A controversial episode of The Office has been eliminated by Comedy Central.
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NBC’s widely popular mockumentary series The Office ran from 2005 to 2013 and then later saw a resurgence in fandom, arguably larger than its initial fanbase when it landed on streaming services some years later. Its satirical slapstick-esque comedic style was inspired by Ricky Jervais’ brashly comedic BBC show of the same name. Steve Carell’s character, Michael Scott, was characterized by his inappropriate, racially biased, stereotypical, and sometimes outwardly ignorant behavior. Michael Scott was part of the reason why the show’s satirical structure worked so well. It was funny, but at the same time, it landed with a distinct social commentary about relevant social issues. However, according to Newsweek, in the wake of the ever-expanding cancel culture movement, Comedy Central has decided to remove one of The Office’s episodes from their streaming platform altogether.
The episode of The Office that was removed had initially aired as the second episode of the show’s very first season. Titled “Diversity Day”, it depicts a day at the office where Michael Scott’s inappropriate delivery of a Chris Rock comedy sketch prompts the company to host a seminar on the importance of tolerance in the workplace. In retaliation to Dunder Mifflin’s reaction, Scott takes matters into his own hands and instead holds a racially inappropriate seminar of his own. During his seminar, he assigns everyone who attended a different race which ultimately results in Scott imitating an Asian-Indian accent and offending his employee Kelly Kapoor (Mindy Kaling).
The style of The Office is hyperbolic in nature, and it is clear that the illustrative delivery of the plot was effectively using the show’s unique satirical style to highlight a very real problem that, unfortunately, still continues to permeate through offices across the country. The publication Do You Remember pointed out that the fact that the episode was intending to highlight a problem by bringing it into the vernacular of the public in a satirical way begs the question as to whether or not Comedy Central had the right to remove the episode in the first place instead of giving their viewers the chance to choose whether or not they found it appropriate to watch. Essentially, it alludes to the dilemma of whether or not cancel culture, in its intent to be inclusive and cognizant of what is socially wrong and unacceptable, is, in fact, crossing a line that chokes its populous with intense censorship.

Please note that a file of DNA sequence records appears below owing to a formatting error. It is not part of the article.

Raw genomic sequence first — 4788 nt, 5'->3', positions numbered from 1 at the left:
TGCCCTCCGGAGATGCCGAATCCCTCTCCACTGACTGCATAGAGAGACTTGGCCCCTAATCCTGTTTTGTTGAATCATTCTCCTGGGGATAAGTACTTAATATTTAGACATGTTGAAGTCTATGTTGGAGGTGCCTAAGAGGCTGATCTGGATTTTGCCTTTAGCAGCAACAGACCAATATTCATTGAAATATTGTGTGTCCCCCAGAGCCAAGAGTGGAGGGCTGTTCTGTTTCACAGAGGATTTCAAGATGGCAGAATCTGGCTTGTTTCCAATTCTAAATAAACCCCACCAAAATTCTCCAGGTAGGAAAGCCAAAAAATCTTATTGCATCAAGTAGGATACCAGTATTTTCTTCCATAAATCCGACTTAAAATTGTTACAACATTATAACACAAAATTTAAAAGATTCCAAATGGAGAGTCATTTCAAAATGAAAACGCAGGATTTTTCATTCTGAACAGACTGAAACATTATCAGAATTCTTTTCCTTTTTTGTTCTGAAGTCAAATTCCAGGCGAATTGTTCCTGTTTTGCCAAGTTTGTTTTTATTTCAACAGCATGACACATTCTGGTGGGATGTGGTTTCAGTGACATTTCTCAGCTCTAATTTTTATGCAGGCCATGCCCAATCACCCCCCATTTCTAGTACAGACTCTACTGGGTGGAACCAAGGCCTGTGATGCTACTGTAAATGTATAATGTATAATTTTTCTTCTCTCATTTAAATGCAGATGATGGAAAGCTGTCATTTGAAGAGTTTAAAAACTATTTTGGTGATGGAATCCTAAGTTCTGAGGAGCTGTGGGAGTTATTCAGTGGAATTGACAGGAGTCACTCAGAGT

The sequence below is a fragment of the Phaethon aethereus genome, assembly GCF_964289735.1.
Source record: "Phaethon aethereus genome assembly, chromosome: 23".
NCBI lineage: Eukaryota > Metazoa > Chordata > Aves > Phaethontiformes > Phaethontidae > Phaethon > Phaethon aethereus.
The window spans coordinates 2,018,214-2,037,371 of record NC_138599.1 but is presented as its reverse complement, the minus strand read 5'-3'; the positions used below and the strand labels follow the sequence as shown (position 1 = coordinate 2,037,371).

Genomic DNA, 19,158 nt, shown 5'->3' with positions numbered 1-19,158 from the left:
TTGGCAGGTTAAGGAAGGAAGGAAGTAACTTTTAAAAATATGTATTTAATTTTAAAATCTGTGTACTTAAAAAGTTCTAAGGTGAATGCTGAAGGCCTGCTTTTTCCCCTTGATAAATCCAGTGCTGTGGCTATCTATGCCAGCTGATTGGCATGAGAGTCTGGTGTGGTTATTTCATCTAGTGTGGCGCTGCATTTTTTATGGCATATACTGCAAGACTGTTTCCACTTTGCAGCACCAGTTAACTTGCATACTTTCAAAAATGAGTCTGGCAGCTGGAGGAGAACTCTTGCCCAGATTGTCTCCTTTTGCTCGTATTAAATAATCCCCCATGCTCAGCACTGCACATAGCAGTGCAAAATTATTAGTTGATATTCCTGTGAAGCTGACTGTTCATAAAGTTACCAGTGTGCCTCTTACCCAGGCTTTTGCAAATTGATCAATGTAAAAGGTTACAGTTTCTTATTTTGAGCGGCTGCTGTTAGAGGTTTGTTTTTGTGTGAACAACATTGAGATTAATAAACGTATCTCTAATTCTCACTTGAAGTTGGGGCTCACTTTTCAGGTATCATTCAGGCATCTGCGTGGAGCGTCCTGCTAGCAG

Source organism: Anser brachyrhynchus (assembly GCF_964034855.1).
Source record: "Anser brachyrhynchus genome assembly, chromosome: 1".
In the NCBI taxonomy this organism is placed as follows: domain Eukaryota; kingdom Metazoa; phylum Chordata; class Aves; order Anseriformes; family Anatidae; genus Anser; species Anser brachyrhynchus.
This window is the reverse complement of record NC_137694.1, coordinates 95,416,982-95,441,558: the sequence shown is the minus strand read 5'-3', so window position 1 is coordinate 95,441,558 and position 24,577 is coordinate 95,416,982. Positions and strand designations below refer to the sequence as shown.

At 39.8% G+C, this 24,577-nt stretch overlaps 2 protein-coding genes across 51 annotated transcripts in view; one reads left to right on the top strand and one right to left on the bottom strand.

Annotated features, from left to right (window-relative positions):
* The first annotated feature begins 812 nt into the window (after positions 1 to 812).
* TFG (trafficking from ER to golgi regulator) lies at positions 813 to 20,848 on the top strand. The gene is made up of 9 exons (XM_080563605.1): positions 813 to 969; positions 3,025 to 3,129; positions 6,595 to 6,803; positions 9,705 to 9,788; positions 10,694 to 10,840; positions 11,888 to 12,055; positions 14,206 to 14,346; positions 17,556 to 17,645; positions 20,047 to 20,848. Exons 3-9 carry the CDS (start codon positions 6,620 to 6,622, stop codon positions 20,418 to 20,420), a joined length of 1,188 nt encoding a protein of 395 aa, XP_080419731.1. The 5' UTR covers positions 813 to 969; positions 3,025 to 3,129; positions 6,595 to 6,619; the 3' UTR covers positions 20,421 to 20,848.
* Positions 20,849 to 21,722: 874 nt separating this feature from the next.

Whether or not one agrees with cancel culture or not, it has taken a significant stronghold in society. The removal of The Office episode comes just after Mike Richards was canceled entirely from Jeopardy! and Wheel of Fortune for his overtly inappropriate past behaviors. By contrast, some celebrities like Miley Cyrus have taken a stance against cancel culture, suggesting that instead of ignoring the problem by attempting to erase something, that individuals should instead be trying to have conversations with each other regarding their differing perspectives. Outright cancellation arguably inspires divisiveness where a conversation is much more likely to inspire collaboration and inclusion.